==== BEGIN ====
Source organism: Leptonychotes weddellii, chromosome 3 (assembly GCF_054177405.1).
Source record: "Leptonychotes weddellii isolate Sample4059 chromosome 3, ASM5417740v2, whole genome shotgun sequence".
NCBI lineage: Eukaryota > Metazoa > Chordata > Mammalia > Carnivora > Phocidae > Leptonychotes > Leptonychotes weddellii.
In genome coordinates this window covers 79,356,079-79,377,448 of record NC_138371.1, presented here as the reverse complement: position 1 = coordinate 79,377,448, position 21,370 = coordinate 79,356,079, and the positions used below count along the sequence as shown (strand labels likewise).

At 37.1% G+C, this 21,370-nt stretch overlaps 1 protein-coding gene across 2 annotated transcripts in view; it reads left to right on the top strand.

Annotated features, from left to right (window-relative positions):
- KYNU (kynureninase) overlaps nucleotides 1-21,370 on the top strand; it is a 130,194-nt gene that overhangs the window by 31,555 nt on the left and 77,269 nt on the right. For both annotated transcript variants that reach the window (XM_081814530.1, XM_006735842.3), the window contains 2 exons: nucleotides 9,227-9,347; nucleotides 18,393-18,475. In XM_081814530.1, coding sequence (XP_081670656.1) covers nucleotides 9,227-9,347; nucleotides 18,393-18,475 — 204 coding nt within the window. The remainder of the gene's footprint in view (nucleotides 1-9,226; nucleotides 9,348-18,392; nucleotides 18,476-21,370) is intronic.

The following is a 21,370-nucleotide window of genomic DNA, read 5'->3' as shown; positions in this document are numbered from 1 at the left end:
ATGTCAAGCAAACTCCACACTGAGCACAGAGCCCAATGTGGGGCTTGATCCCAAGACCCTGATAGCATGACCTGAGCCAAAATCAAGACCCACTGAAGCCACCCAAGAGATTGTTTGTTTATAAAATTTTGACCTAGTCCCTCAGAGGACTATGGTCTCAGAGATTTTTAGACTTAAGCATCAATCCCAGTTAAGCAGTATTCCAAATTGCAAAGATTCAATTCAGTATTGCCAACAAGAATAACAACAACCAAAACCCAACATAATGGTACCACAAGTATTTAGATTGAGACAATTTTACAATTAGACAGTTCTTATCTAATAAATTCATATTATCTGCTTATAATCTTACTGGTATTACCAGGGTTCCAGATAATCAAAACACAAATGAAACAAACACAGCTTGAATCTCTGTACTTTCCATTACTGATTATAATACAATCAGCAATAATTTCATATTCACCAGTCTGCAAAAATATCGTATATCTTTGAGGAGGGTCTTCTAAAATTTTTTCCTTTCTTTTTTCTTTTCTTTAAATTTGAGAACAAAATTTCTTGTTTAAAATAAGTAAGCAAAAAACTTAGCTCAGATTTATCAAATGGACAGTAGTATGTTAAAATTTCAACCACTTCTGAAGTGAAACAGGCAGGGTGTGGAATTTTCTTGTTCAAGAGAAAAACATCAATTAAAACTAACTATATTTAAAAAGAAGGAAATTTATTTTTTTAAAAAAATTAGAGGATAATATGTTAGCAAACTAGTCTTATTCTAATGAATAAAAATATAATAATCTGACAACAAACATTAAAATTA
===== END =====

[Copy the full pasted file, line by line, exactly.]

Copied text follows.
Source organism: Leptonychotes weddellii, chromosome 3 (assembly GCF_054177405.1).
Source record: "Leptonychotes weddellii isolate Sample4059 chromosome 3, ASM5417740v2, whole genome shotgun sequence".
NCBI lineage: Eukaryota > Metazoa > Chordata > Mammalia > Carnivora > Phocidae > Leptonychotes > Leptonychotes weddellii.
In genome coordinates this window covers 79,356,079-79,377,448 of record NC_138371.1, presented here as the reverse complement: position 1 = coordinate 79,377,448, position 21,370 = coordinate 79,356,079, and the positions used below count along the sequence as shown (strand labels likewise).

At 37.1% G+C, this 21,370-nt stretch overlaps 1 protein-coding gene across 2 annotated transcripts in view; it reads left to right on the top strand.

Annotated features, from left to right (window-relative positions):
- KYNU (kynureninase) overlaps nucleotides 1-21,370 on the top strand; it is a 130,194-nt gene that overhangs the window by 31,555 nt on the left and 77,269 nt on the right. For both annotated transcript variants that reach the window (XM_081814530.1, XM_006735842.3), the window contains 2 exons: nucleotides 9,227-9,347; nucleotides 18,393-18,475. In XM_081814530.1, coding sequence (XP_081670656.1) covers nucleotides 9,227-9,347; nucleotides 18,393-18,475 — 204 coding nt within the window. The remainder of the gene's footprint in view (nucleotides 1-9,226; nucleotides 9,348-18,392; nucleotides 18,476-21,370) is intronic.

The following is a 21,370-nucleotide window of genomic DNA, read 5'->3' as shown; positions in this document are numbered from 1 at the left end:
ATGTCAAGCAAACTCCACACTGAGCACAGAGCCCAATGTGGGGCTTGATCCCAAGACCCTGATAGCATGACCTGAGCCAAAATCAAGACCCACTGAAGCCACCCAAGAGATTGTTTGTTTATAAAATTTTGACCTAGTCCCTCAGAGGACTATGGTCTCAGAGATTTTTAGACTTAAGCATCAATCCCAGTTAAGCAGTATTCCAAATTGCAAAGATTCAATTCAGTATTGCCAACAAGAATAACAACAACCAAAACCCAACATAATGGTACCACAAGTATTTAGATTGAGACAATTTTACAATTAGACAGTTCTTATCTAATAAATTCATATTATCTGCTTATAATCTTACTGGTATTACCAGGGTTCCAGATAATCAAAACACAAATGAAACAAACACAGCTTGAATCTCTGTACTTTCCATTACTGATTATAATACAATCAGCAATAATTTCATATTCACCAGTCTGCAAAAATATCGTATATCTTTGAGGAGGGTCTTCTAAAATTTTTTCCTTTCTTTTTTCTTTTCTTTAAATTTGAGAACAAAATTTCTTGTTTAAAATAAGTAAGCAAAAAACTTAGCTCAGATTTATCAAATGGACAGTAGTATGTTAAAATTTCAACCACTTCTGAAGTGAAACAGGCAGGGTGTGGAATTTTCTTGTTCAAGAGAAAAACATCAATTAAAACTAACTATATTTAAAAAGAAGGAAATTTATTTTTTTAAAAAAATTAGAGGATAATATGTTAGCAAACTAGTCTTATTCTAATGAATAAAAATATAATAATCTGACAACAAACATTAAAATTA